Author(s): Cole LA, Khanlian SA, Sutton JM, Davies S, Stephens ND
Abstract Share this page
Abstract OBJECTIVES: Hyperglycosylated human chorionic gonadotrophin (hCG) is an hCG variant with extra-large O-linked oligosaccharides, produced by phenotypically invasive cytotrophoblast cells in choriocarcinoma and pregnancy. It is the principal form of hCG produced in the first weeks of gestation. We investigated the importance of hyperglycosylated hCG in pregnancy testing and its detection by current hCG tests. DESIGN AND METHODS: We measured the concentration of hyperglycosylated hCG and total hCG in 512 pregnancies throughout gestation. We assessed and compared the abilities of 14 commonly used commercial laboratory hCG tests and 18 home pregnancy tests to detect regular and hyperglycosylated hCG. RESULTS: Hyperglycosylated hCG is the principal source of hCG-related immunoreactivity in early pregnancy. In the week following missing menses, hyperglycosylated hCG measurements may be more sensitive than regular hCG measurements in detecting pregnancy. Of 14 commercial laboratory hCG tests, 3 appropriately detected hyperglycosylated hCG standard. Of 18 different home pregnancy products 11 poorly or very poorly detected this key antigen. CONCLUSIONS: Hyperglycosylated hCG may be the key molecule in the detection of early pregnancy. However, the majority of tests poorly detected or failed to detect this key antigen. New pregnancy tests are needed that either solely detect hyperglycosylated hCG or equally detect regular hCG and hyperglycosylated hCG.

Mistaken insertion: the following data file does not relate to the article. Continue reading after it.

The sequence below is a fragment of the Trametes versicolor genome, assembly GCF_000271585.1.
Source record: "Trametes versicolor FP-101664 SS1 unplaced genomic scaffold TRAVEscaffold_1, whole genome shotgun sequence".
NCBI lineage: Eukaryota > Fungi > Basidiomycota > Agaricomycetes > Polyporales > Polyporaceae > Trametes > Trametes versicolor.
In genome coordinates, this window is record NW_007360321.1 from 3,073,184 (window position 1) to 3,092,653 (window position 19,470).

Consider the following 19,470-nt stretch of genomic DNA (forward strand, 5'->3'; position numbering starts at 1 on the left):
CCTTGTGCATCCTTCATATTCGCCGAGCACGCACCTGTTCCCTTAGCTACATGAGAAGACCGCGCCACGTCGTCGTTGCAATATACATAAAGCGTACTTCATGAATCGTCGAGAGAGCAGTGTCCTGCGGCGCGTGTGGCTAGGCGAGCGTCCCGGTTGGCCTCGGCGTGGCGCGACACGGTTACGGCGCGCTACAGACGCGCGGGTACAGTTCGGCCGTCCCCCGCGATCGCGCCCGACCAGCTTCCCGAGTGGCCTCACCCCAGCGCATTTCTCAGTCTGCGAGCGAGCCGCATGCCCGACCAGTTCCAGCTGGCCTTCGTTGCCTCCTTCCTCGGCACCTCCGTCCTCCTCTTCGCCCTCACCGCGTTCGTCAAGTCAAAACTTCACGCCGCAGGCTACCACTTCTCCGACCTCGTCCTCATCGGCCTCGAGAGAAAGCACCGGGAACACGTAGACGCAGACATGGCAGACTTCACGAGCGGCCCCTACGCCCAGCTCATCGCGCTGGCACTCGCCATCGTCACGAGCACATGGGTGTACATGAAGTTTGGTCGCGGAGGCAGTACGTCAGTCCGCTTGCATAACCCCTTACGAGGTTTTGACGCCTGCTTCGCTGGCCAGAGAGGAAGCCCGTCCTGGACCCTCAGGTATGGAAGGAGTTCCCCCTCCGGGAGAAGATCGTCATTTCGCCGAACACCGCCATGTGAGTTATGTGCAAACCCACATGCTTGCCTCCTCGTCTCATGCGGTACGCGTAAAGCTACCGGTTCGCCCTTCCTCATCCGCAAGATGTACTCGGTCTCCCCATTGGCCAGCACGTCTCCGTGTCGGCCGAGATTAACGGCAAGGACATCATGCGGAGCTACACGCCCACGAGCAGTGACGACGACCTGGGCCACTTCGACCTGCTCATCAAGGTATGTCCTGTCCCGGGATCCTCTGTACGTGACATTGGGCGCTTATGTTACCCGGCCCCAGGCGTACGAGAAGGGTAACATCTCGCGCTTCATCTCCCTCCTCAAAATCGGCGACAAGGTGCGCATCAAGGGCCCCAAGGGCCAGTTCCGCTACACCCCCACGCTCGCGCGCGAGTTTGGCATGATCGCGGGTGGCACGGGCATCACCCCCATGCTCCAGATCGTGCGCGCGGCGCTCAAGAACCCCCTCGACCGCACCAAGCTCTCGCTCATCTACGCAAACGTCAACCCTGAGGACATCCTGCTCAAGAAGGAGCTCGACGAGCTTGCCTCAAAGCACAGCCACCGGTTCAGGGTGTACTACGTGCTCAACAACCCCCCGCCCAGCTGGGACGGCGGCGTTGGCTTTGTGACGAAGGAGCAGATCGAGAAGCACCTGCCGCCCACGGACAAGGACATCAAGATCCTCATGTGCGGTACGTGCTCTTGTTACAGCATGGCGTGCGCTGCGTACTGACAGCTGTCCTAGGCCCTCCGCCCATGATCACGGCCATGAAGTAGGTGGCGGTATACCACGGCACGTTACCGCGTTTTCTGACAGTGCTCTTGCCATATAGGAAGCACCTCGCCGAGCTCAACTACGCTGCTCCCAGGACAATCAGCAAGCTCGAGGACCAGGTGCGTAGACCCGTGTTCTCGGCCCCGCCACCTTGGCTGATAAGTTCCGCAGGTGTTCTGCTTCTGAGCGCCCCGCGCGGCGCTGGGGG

This article was published in Clin Biochem
and referenced in Journal of Glycobiology